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Executive Series #2: Defining your Culture

There isn’t a one-size-fits-all approach to defining organizational culture. The process starts with clearly outlining business goals—whether the focus is on maximizing shareholder value or providing support to communities in need—but what comes next?  Even though every company is different, the one thing they all have in common is people. Watch this video to learn about the one element that Eagle’s Flight founder Phil Geldart believes should exist in every company culture.

 

 


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Video Transcript

When we ask ourselves what kind of a culture should we want for our organization, we tend to go in a given direction, and I actually have a bias which I'm going to share in a moment with you, but I think the answer to the question begins with what are we in business, or what are we as an organization, committed to doing? There are some organizations that are simply driven to driving profitability through stock transactions, and bond trading, and so on, and their culture is very different from an organization that is committed to providing food relief in Africa, and trying to get shipments of food through very challenging situations. So, one culture does not fit all those different types of environments.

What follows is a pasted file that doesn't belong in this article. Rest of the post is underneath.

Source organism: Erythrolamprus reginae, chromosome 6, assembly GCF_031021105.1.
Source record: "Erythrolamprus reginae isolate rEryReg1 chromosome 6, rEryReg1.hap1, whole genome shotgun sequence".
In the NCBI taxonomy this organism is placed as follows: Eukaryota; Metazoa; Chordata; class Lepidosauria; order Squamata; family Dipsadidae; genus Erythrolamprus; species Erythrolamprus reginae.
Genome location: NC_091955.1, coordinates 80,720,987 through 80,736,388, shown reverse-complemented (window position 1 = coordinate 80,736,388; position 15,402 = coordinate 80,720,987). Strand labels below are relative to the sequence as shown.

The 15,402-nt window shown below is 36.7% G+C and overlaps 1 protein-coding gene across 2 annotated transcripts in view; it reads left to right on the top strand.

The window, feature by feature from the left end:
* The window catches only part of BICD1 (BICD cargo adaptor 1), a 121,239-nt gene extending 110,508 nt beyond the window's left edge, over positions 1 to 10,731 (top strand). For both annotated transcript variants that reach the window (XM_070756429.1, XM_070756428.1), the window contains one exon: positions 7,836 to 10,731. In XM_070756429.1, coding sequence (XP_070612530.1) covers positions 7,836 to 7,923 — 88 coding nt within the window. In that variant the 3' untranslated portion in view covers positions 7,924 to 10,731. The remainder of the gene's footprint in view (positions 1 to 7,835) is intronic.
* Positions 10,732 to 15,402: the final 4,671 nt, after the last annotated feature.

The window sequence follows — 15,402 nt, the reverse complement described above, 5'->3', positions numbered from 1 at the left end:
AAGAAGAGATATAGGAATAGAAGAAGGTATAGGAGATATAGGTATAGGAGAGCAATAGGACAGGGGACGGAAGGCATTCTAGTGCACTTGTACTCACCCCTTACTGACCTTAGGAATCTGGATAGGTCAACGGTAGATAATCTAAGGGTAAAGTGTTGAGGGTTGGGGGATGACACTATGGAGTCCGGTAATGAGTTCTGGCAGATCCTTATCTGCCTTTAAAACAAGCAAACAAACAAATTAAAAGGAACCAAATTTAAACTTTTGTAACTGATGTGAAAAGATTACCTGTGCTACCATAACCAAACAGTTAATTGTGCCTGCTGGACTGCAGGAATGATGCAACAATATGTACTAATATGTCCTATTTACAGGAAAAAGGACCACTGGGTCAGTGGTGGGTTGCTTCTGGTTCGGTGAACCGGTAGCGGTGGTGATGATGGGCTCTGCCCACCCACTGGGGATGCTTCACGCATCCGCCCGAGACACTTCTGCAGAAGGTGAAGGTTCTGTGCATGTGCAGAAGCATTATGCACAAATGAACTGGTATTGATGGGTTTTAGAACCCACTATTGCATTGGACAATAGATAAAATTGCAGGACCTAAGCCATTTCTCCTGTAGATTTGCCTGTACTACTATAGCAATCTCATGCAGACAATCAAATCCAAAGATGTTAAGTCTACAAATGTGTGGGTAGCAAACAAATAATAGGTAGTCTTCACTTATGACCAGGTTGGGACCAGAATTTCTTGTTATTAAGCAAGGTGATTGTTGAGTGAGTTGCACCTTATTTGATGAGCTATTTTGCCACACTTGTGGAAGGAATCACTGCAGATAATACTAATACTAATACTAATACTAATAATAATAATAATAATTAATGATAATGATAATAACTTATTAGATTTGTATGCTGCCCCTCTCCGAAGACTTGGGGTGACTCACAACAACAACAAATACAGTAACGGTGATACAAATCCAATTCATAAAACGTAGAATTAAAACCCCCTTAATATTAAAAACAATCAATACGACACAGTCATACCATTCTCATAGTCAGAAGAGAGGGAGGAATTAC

When you say what culture do we aspire to have, it begins with saying but what are we in business to do? What are we trying to achieve? What are the key things that we have to deliver to our shareholders, or our board, or the community at large? And when that is very clear, then you can say what culture do we need in order to guarantee that that happens? And that defines the creation of the culture, and that may not be so easy and you may need to bring in some folks, like Eagles Flight, to help you with that, but the key thing is not to try to create a culture, but try to create a clear picture around the desired outcome and the culture that will support that.

Now, I do have a bias, and that is that almost in every case, your culture should include something around harnessing the potential, and the talent, and the desire of your people to see that organization flourish. We all benefit when the organization and the enterprise is successful, and for that to happen we need our people to be fully engaged, to be fully empowered to contribute to their fullest. So whatever you define your culture to be, I think that is something you should think seriously about ensuring is there and is always a priority.

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Phil Geldart, founder and Chief Executive Officer at Eagle’s Flight, is a recognized authority in the areas of transforming organizational culture and leadership development. He pioneered experiential learning in the training and development industry, his company is now a leader in that field. He has created numerous experiential learning programs which are now used around the world and translated into over two dozen languages. Phil is a powerful speaker, author of seven insightful books in areas crucial to performance improvement, such as leadership, teamwork, experiential learning and culture transformation; and he is a recognized thought leader in the area of releasing human potential. Prior to his current leadership role at Eagle’s Flight he was an executive with Nestlé Canada.

About Eagle's Flight

Founded in 1988, Eagle's Flight has earned its reputation as a global leader in the development and delivery of business-relevant, experiential learning programs that achieve specific training objectives and lasting behavior changes.

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